Leaders, experts, and students gathered virtually to share their thoughts on medical and economic aspects of the Covid-19
On April 15, 2020, China Business Studies Initiative (CBSI) at the University of San Francisco hosted its first webinar: “Saving Lives and Livelihoods: What can the US Learn from Other Nations?”
This webinar took up the interconnected medical and economic aspects of the COVID-19 crisis as it has unfolded across the globe, with a focus on containing the virus while avoiding wholescale economic collapse. In particular, the event highlighted how US deficiencies in both coordinating the public health response and implementing international collaboration can be compared to the successes in East Asian and other nations, and offered suggestions for how to reallocate resources in the future fight against this and other diseases.
The event opened with welcome remarks from the Director of CBSI, Prof. Xiaohua Yang. She began by giving her warmest welcome to the audience, and went on to provide the context for the event and pointed out the important role of CBSI in providing a platform for the discussion of the impact of the COVID-19 pandemic crisis on lives and livelihoods of people both around the world and here in the US. She ended her opening speech with special thanks to the student team, sponsors, and the coordinator and moderator, Prof. Stephen Roddy, who led the organization of this panel. As Roddy and other speakers noted, by learning from nations where neither death tolls nor unemployment have reached catastrophic levels, and reorienting its spending priorities away from military and other nonproductive sectors, the US could still turn the tide of this pandemic.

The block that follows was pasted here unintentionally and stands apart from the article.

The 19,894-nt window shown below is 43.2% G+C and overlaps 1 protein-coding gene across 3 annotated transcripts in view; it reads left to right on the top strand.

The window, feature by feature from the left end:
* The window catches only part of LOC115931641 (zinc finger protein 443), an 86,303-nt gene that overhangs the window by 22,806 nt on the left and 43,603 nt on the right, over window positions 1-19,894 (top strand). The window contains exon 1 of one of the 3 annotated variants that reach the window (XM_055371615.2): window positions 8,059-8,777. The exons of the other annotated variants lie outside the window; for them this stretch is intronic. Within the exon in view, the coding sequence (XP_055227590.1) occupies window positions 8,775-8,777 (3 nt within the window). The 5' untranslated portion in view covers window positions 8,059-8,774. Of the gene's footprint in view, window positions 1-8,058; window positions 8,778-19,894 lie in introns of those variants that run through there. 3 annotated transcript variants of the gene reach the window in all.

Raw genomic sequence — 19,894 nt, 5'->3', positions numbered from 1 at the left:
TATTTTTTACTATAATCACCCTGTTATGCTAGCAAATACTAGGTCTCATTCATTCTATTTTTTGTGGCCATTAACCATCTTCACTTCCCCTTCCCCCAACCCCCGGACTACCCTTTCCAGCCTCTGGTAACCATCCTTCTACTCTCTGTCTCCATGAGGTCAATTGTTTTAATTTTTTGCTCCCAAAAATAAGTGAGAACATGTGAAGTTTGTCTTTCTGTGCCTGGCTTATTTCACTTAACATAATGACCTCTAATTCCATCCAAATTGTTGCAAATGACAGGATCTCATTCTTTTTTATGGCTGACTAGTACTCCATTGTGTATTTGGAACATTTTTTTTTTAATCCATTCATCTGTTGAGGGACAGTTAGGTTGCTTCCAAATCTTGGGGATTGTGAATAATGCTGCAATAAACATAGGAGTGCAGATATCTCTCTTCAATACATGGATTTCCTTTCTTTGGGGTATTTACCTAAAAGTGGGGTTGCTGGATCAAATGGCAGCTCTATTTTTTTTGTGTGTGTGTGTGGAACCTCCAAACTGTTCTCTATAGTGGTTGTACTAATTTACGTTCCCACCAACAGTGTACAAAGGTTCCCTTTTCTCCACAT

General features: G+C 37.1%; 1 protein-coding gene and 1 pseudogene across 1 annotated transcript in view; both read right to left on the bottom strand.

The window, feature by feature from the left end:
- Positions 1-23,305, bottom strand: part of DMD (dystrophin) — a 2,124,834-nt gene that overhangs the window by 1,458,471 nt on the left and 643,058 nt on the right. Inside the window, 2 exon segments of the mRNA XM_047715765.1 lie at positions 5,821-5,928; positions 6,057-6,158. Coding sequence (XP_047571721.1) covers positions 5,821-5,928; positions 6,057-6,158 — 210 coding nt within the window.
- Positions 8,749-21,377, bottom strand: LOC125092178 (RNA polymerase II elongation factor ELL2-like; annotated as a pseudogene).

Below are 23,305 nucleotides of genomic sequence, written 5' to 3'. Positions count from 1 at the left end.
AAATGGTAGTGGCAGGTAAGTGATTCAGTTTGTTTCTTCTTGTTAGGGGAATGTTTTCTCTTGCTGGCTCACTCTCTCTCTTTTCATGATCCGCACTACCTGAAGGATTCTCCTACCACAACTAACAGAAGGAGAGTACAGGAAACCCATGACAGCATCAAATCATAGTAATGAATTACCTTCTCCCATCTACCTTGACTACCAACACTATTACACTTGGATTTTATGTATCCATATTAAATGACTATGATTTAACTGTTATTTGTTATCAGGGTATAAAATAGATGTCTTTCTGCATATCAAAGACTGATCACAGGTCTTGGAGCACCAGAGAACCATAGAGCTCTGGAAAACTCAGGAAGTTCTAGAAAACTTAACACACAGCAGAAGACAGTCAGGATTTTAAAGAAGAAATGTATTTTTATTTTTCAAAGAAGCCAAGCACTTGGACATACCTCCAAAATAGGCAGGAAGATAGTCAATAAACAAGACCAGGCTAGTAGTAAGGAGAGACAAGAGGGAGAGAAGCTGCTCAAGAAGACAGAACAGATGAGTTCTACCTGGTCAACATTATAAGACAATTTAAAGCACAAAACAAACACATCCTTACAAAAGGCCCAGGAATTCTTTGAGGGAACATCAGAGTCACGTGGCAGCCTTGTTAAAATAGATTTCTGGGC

The highlight of the evening was the informative speech delivered by Jeremy Howard, an entrepreneur, business strategist, developer, and Senior Researcher in the USF program in informatics. By analyzing the successes of controlling the pandemics in East Asian and other nations, Jeremy Howard emphasized the impact of requiring public masking. He used the Czech Republic, which has enacted a nationwide law requiring the wearing of masks, as an example. The results, he mentioned, are impressive: “It already looks like the number of cases has been tailing off more quickly than any of its neighbors.” He encouraged Western countries to learn from studies published outside of Europe and North America. “People in the West are just not reading the Chinese literature,” he said, “even though a lot of what's being written is in English in English language journals.” One attendee asked for clarification on the cultural versus the medical or practical ramifications of wearing a mask. Howard responded that in some cultures, choosing to wear a mask may evoke negative reactions and even hostility, but this could be mitigated by making it mandatory. “When we say everybody has to wear a mask, it removes that signal,” Howard said.
This event was co-hosted by USF Office of International Initiatives